Martha Titus lamented that their children are at home and they could not go to school.  She said the National Emergency Management Agency (NEMA) distributed mats, food items and other essential commodities to them when they arrived initially and since then, nothing had been given to them again, while no one is asking how they are surviving.  Her main concern, however, is the fact that their young children are out of school and the parents are helpless about the development. 

    Her words, “We are not happy about what we are going through. We want to go back to our homes. Look at our children just playing around. They cannot go to school and the painful thing is that they do not even know the implication of that.  They are too young to know now. Government should make our homes habitable for us so that we can go back home.  Individuals had been assisting us here. They are trying their best but there is nothing like being in your own home”.

    At the New site camp around the Area 1 axis, the occupants also told their tales of woe in the hands of the Boko Haram sect.  Some of them occupy a three storey uncompleted building, while majority of them are in shanties around the area.  Two of the rooms on the ground floor of the uncompleted building are used as school for the children who are between ages two and eight.           The Guardian was informed that older children are out there to fend for themselves in order to survive. Just like the tales told in other camps, NEMA had come and gone.  The agency was said to have distributed relieve items to the people and they are now left to the mercy of individuals and whatever they can afford to make for themselves.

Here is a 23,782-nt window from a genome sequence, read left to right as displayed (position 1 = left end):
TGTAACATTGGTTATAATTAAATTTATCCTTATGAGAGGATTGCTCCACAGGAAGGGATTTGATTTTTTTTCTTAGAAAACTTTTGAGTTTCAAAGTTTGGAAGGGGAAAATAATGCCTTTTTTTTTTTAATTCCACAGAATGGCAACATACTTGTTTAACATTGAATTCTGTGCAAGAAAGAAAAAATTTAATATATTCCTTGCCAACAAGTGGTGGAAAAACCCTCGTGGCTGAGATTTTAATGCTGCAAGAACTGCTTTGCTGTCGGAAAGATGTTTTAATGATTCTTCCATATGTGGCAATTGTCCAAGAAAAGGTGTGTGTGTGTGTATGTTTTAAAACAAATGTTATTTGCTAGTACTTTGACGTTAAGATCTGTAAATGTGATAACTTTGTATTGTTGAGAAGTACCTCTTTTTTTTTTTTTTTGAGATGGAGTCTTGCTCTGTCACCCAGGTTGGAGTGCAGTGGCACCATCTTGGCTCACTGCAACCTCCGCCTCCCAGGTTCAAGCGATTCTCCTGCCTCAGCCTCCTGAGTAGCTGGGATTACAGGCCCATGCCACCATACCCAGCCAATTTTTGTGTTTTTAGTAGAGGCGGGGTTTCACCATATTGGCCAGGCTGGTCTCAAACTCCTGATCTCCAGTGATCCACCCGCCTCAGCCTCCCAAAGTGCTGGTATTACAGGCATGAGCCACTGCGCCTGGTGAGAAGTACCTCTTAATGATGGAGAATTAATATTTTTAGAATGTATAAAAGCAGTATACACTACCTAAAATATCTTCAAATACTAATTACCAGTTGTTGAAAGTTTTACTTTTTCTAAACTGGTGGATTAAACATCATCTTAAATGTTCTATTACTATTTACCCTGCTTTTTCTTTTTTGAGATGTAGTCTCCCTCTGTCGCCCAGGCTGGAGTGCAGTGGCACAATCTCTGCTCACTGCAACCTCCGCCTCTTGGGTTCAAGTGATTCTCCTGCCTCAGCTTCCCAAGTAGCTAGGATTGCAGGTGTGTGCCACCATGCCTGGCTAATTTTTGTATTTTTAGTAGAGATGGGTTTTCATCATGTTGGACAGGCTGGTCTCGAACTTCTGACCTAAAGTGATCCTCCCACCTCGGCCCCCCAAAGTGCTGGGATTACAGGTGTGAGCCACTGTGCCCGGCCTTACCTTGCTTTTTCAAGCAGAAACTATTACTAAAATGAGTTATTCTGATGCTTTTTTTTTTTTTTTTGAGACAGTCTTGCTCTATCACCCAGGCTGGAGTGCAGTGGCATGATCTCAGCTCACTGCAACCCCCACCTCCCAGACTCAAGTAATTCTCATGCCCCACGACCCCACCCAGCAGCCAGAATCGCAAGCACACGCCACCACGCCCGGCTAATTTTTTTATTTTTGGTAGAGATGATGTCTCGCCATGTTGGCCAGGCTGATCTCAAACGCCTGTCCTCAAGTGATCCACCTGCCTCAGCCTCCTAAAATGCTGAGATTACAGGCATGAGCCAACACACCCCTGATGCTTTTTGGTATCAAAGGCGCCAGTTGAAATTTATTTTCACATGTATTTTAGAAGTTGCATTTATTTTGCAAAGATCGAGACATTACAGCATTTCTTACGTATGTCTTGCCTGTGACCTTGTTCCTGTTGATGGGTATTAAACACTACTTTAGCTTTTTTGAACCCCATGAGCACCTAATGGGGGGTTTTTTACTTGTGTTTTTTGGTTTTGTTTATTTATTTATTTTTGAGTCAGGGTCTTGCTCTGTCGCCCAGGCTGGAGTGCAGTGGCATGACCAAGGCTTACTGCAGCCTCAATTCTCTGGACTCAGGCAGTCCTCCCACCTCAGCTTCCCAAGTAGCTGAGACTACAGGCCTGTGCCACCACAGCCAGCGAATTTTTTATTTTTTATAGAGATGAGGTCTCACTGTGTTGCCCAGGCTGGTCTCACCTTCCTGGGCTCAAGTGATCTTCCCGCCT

Samson Job explained that the total number of IDPs in the area is well over 2,000.  He said the only thing paramount in their minds is the desire to go back to their homes because, according to him, nothing can be compared to the comfort of one’s home.  Asked if they are desirous to vote during the up-coming general elections, Job answered in the affirmative but noted that the only constraint is that they do not have voters’ cards. 

     “We want to go back to our homes.  This is not life. We had to gather these children so that we can teach them little things.  They have a general class, but when it is time to learn Arabic, the christian among them will move to another class.  The separation is necessary because, as you know, the christian among them cannot learn Arabic.  No one is paying the teachers, it is just something we are doing in order to keep the children busy and the older ones are all over the place, looking for ways of survival.  We would like to vote, but we don’t have our cards here.  Every one of us left our homes in a hurry. When you are running for your live, voters’ card will not be a priority. It would be the last thing on your mind.  The only thing we wanted at that moment was just for God to help us escape with all our children, even if material things had to be left behind”.